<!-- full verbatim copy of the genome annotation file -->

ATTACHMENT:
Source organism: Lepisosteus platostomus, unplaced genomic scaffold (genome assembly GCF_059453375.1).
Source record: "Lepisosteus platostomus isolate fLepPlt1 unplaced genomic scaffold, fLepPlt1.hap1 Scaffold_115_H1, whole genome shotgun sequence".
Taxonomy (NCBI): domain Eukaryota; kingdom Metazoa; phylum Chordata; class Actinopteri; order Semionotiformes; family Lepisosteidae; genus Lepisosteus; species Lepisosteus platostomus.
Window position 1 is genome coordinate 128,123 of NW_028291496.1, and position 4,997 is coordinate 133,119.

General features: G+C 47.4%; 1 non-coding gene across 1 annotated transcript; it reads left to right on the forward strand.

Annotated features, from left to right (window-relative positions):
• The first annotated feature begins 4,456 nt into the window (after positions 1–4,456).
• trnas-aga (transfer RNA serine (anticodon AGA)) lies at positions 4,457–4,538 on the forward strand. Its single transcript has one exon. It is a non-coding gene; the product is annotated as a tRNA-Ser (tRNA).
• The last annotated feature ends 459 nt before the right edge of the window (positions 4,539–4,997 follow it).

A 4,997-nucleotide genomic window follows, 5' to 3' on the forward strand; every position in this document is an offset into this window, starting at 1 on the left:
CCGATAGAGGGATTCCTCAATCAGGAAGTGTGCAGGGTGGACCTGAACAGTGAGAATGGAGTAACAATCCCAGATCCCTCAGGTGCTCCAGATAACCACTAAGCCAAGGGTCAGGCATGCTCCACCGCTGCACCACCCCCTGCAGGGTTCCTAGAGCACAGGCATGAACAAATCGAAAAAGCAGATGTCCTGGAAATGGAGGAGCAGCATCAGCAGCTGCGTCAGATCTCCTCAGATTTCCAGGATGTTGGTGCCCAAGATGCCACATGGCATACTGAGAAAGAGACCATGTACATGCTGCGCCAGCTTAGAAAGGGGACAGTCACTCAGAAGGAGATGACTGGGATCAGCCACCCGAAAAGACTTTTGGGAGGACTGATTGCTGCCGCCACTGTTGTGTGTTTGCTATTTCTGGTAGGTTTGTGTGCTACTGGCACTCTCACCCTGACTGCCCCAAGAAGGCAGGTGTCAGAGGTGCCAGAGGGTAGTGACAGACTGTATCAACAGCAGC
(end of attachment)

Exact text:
Source organism: Lepisosteus platostomus, unplaced genomic scaffold (genome assembly GCF_059453375.1).
Source record: "Lepisosteus platostomus isolate fLepPlt1 unplaced genomic scaffold, fLepPlt1.hap1 Scaffold_115_H1, whole genome shotgun sequence".
Taxonomy (NCBI): domain Eukaryota; kingdom Metazoa; phylum Chordata; class Actinopteri; order Semionotiformes; family Lepisosteidae; genus Lepisosteus; species Lepisosteus platostomus.
Window position 1 is genome coordinate 128,123 of NW_028291496.1, and position 4,997 is coordinate 133,119.

General features: G+C 47.4%; 1 non-coding gene across 1 annotated transcript; it reads left to right on the forward strand.

Annotated features, from left to right (window-relative positions):
• The first annotated feature begins 4,456 nt into the window (after positions 1–4,456).
• trnas-aga (transfer RNA serine (anticodon AGA)) lies at positions 4,457–4,538 on the forward strand. Its single transcript has one exon. It is a non-coding gene; the product is annotated as a tRNA-Ser (tRNA).
• The last annotated feature ends 459 nt before the right edge of the window (positions 4,539–4,997 follow it).

A 4,997-nucleotide genomic window follows, 5' to 3' on the forward strand; every position in this document is an offset into this window, starting at 1 on the left:
CCGATAGAGGGATTCCTCAATCAGGAAGTGTGCAGGGTGGACCTGAACAGTGAGAATGGAGTAACAATCCCAGATCCCTCAGGTGCTCCAGATAACCACTAAGCCAAGGGTCAGGCATGCTCCACCGCTGCACCACCCCCTGCAGGGTTCCTAGAGCACAGGCATGAACAAATCGAAAAAGCAGATGTCCTGGAAATGGAGGAGCAGCATCAGCAGCTGCGTCAGATCTCCTCAGATTTCCAGGATGTTGGTGCCCAAGATGCCACATGGCATACTGAGAAAGAGACCATGTACATGCTGCGCCAGCTTAGAAAGGGGACAGTCACTCAGAAGGAGATGACTGGGATCAGCCACCCGAAAAGACTTTTGGGAGGACTGATTGCTGCCGCCACTGTTGTGTGTTTGCTATTTCTGGTAGGTTTGTGTGCTACTGGCACTCTCACCCTGACTGCCCCAAGAAGGCAGGTGTCAGAGGTGCCAGAGGGTAGTGACAGACTGTATCAACAGCAGC